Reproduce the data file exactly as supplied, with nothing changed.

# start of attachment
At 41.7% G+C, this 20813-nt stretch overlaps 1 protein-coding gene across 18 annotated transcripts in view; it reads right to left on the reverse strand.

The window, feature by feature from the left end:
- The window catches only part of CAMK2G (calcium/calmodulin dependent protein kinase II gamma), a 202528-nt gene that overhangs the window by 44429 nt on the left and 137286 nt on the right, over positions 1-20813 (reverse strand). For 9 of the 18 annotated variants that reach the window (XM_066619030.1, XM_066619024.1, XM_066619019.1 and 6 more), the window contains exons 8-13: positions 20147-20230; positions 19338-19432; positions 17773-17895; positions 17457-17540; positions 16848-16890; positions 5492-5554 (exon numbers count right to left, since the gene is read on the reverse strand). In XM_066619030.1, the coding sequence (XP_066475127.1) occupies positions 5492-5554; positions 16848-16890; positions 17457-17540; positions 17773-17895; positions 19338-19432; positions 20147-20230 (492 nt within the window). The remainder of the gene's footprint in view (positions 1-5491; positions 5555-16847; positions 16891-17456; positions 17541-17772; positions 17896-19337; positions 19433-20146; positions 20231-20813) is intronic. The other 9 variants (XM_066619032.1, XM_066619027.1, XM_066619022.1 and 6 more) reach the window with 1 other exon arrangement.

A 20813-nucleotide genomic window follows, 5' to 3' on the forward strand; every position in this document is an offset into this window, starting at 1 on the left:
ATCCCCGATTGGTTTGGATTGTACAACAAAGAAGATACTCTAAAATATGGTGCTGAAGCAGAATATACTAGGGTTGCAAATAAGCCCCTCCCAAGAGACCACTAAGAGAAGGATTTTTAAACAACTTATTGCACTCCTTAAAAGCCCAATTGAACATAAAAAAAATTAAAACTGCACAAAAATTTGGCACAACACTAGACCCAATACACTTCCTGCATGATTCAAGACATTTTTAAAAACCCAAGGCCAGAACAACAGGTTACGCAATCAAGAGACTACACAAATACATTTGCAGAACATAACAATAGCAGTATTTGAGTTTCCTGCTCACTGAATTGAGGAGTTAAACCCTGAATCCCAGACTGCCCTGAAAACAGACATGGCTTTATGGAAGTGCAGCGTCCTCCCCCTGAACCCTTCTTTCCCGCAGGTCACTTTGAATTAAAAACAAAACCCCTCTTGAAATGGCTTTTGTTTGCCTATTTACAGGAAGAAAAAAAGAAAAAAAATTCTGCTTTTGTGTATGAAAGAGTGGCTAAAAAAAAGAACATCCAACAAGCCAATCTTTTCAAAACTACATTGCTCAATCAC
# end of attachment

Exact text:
At 41.7% G+C, this 20813-nt stretch overlaps 1 protein-coding gene across 18 annotated transcripts in view; it reads right to left on the reverse strand.

The window, feature by feature from the left end:
- The window catches only part of CAMK2G (calcium/calmodulin dependent protein kinase II gamma), a 202528-nt gene that overhangs the window by 44429 nt on the left and 137286 nt on the right, over positions 1-20813 (reverse strand). For 9 of the 18 annotated variants that reach the window (XM_066619030.1, XM_066619024.1, XM_066619019.1 and 6 more), the window contains exons 8-13: positions 20147-20230; positions 19338-19432; positions 17773-17895; positions 17457-17540; positions 16848-16890; positions 5492-5554 (exon numbers count right to left, since the gene is read on the reverse strand). In XM_066619030.1, the coding sequence (XP_066475127.1) occupies positions 5492-5554; positions 16848-16890; positions 17457-17540; positions 17773-17895; positions 19338-19432; positions 20147-20230 (492 nt within the window). The remainder of the gene's footprint in view (positions 1-5491; positions 5555-16847; positions 16891-17456; positions 17541-17772; positions 17896-19337; positions 19433-20146; positions 20231-20813) is intronic. The other 9 variants (XM_066619032.1, XM_066619027.1, XM_066619022.1 and 6 more) reach the window with 1 other exon arrangement.

A 20813-nucleotide genomic window follows, 5' to 3' on the forward strand; every position in this document is an offset into this window, starting at 1 on the left:
ATCCCCGATTGGTTTGGATTGTACAACAAAGAAGATACTCTAAAATATGGTGCTGAAGCAGAATATACTAGGGTTGCAAATAAGCCCCTCCCAAGAGACCACTAAGAGAAGGATTTTTAAACAACTTATTGCACTCCTTAAAAGCCCAATTGAACATAAAAAAAATTAAAACTGCACAAAAATTTGGCACAACACTAGACCCAATACACTTCCTGCATGATTCAAGACATTTTTAAAAACCCAAGGCCAGAACAACAGGTTACGCAATCAAGAGACTACACAAATACATTTGCAGAACATAACAATAGCAGTATTTGAGTTTCCTGCTCACTGAATTGAGGAGTTAAACCCTGAATCCCAGACTGCCCTGAAAACAGACATGGCTTTATGGAAGTGCAGCGTCCTCCCCCTGAACCCTTCTTTCCCGCAGGTCACTTTGAATTAAAAACAAAACCCCTCTTGAAATGGCTTTTGTTTGCCTATTTACAGGAAGAAAAAAAGAAAAAAAATTCTGCTTTTGTGTATGAAAGAGTGGCTAAAAAAAAGAACATCCAACAAGCCAATCTTTTCAAAACTACATTGCTCAATCAC